By Robert Strybel, Warsaw Correspondent
Candlemas, occurring 40 days after Christmas, is officially known by the Church as the Feast of Purification of the Blessed Virgin Mary. It commemorates the Jewish ritual according to which the Blessed Mother was purified after giving birth and presented her Baby to the Temple. But for ages, it has been associated throughout Europe with candles and the Blessed Virgin, likened to the candle that gave birth to the Light of the World. On that day churches were ablaze with candlelight, and the candles to be used in the liturgy throughout the year were blessed.
Just as the Catholic Feast of the Assumption (August 15) is known in Poland by the folkloric term “Święto Matki Boskiej Zielnej” (Our Lady of the Greenery), so too Candlemas is called “Święto Matki Boskiej Gromnicznej.” That can be translated as Our Lady of the Thunderbolt Candle. The Polish word “grom” is a clap of thunder, hence the “gromnica” is the thunderclap candle and “gromniczna” is its adjectival form.
For ages, Poles have flocked to church on February 2, bringing with them the tall beeswax candles which would be used for ritual purposes in the home throughout the year. During Holy Mass, the candles were blessed and the faithful did their best to carry their lighted candles home with them – not always an easy task in blustery weather. Once home, the head of the household would use the burning candle to trace a soot-stained cross on the ceiling beam of the cottage. He would also take the lighted candle to every nook and cranny of the cottage and visit his outbuildings as well in the belief that its radiance would ward of the forces of darkness. After the flame was blown out, it was believed that inhaling the candle smoke would prevent coals and sore throats.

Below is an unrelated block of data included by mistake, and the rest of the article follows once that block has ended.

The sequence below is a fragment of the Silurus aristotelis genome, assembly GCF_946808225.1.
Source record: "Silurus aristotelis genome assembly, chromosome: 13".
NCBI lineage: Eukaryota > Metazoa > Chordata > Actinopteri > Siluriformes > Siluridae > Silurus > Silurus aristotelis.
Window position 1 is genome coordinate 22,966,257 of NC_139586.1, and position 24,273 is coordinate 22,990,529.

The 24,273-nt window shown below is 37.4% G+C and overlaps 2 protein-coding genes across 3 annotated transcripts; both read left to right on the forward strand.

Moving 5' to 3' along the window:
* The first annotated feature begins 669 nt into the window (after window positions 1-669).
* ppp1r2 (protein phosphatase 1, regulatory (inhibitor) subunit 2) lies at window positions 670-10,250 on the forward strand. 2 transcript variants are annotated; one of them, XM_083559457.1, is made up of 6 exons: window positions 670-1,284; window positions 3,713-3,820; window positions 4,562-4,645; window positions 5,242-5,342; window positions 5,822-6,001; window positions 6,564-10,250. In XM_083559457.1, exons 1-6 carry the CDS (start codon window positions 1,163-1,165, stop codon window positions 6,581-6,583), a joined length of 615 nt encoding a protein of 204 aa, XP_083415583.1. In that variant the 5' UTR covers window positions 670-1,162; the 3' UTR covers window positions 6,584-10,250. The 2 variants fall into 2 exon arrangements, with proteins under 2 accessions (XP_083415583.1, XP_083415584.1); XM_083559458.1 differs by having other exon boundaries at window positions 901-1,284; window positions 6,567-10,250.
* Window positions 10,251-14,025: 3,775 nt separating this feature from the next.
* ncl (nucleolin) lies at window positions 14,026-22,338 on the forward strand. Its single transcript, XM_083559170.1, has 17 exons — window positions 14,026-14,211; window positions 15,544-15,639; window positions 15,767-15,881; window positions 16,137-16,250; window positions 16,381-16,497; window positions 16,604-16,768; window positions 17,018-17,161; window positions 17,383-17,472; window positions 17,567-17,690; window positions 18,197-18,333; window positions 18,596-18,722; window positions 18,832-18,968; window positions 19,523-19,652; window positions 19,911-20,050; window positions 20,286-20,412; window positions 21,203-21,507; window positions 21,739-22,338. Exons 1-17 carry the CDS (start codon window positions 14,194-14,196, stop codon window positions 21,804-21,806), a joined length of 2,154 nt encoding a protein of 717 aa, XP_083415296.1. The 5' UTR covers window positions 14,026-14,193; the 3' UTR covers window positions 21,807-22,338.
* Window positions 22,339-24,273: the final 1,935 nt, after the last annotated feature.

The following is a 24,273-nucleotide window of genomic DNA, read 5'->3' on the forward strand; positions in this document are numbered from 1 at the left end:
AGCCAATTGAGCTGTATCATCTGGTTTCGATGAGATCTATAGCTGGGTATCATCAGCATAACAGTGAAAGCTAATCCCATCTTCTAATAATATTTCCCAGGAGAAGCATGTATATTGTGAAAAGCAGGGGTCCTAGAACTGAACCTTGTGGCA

As its name implies, the “gromnica” was believed to protect against thunderstorms and was placed in the window to keep lightning bolts away. This writer recalls how terrified his late maternal grandmother, Katarzyna Kupczyńska, had been of violent thunderstorms. As a child, I would often visit my Babcia in the tiny beer, wine and sweet shop she ran in Detroit’s then predominantly Polish suburb of Hamtramck. Once, when it started thundering, she closed the shop and hurriedly took me by the hand to her home two doors away. There she lit a “gromnica,” hoping the storm would soon pass over. I was only seven or eight at the time and no longer recall whether Babcia simply made the Sign of the Cross or said a prayer, but Polish prayer books often contain a “Modlitwa w czasie burzy” (Prayer during Storms).
The lighted “gromnica” also had another important function: it was placed in the hands of people on their deathbed and of those who had just died. When not in use, the candle was kept behind a holy picture over the bed as a kind of memento mori, a reminder that no one can escape death. The thunderbolt candle was also believed to protect against wolves. Different Polish painters have depicted the Blessed Mother holding a pack of wolves at bay with a “gromnica.”
Although the Feast of the Three Kings (January 6) is the last of the Twelve Days of Christmas, and some take down their home Christmas cribs, trees and other Yuletide decorations soon thereafter, to this day Candlemas is the final cut-off point. On that day the season’s last Christmas carols are sung in church. But in the olden days, roving caroler-masqueraders continued to pay visits, although their attire and antics by then had become less Nativity and more Mardi Gras oriented.